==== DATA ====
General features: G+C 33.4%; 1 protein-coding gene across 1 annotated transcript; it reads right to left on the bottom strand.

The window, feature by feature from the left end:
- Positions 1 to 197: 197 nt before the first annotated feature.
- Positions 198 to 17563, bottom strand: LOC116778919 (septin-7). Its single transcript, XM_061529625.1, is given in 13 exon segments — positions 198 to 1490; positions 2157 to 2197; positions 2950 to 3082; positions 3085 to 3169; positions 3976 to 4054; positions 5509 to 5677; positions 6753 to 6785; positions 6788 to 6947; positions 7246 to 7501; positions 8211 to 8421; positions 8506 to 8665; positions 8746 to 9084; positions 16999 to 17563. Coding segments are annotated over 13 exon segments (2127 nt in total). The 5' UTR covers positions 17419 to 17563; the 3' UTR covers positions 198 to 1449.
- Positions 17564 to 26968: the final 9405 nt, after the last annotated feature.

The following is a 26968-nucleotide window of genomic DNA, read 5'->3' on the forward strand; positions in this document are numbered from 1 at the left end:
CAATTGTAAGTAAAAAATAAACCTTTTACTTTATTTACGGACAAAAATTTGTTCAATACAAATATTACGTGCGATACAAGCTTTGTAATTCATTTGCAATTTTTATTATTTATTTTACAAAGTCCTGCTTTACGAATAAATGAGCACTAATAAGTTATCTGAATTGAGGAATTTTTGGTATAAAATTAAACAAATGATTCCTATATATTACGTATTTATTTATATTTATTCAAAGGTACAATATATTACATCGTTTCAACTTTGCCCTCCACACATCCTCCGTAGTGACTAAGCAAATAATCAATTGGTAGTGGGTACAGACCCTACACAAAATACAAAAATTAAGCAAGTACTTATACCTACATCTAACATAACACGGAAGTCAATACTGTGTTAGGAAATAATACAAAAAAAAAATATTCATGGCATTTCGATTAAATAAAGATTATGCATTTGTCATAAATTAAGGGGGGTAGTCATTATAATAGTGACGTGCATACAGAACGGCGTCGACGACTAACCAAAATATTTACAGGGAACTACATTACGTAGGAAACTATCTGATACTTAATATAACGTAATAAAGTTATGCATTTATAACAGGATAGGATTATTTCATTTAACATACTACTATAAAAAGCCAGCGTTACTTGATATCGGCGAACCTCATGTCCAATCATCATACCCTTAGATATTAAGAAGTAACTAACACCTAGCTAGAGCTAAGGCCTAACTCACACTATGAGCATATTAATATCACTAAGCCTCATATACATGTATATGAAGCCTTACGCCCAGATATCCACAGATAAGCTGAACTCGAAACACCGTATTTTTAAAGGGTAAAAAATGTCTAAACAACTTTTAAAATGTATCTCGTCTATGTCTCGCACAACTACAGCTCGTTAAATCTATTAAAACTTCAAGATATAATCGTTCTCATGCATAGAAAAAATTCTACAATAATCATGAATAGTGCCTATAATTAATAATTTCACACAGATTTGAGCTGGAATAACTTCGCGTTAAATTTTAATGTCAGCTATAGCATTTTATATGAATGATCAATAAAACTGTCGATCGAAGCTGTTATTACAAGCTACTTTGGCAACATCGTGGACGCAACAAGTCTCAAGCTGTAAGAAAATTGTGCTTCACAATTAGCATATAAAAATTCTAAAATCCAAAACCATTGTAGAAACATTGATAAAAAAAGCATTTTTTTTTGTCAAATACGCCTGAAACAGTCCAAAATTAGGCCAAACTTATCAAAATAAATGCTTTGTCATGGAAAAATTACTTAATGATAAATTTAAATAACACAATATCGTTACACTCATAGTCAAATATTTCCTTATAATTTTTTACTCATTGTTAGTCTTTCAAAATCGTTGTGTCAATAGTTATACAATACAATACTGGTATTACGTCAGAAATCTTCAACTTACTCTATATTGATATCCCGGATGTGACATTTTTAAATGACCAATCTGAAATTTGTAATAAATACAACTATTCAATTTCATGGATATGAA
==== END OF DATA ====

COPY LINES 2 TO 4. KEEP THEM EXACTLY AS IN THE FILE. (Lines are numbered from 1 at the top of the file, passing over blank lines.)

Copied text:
The window, feature by feature from the left end:
- Positions 1 to 197: 197 nt before the first annotated feature.
- Positions 198 to 17563, bottom strand: LOC116778919 (septin-7). Its single transcript, XM_061529625.1, is given in 13 exon segments — positions 198 to 1490; positions 2157 to 2197; positions 2950 to 3082; positions 3085 to 3169; positions 3976 to 4054; positions 5509 to 5677; positions 6753 to 6785; positions 6788 to 6947; positions 7246 to 7501; positions 8211 to 8421; positions 8506 to 8665; positions 8746 to 9084; positions 16999 to 17563. Coding segments are annotated over 13 exon segments (2127 nt in total). The 5' UTR covers positions 17419 to 17563; the 3' UTR covers positions 198 to 1449.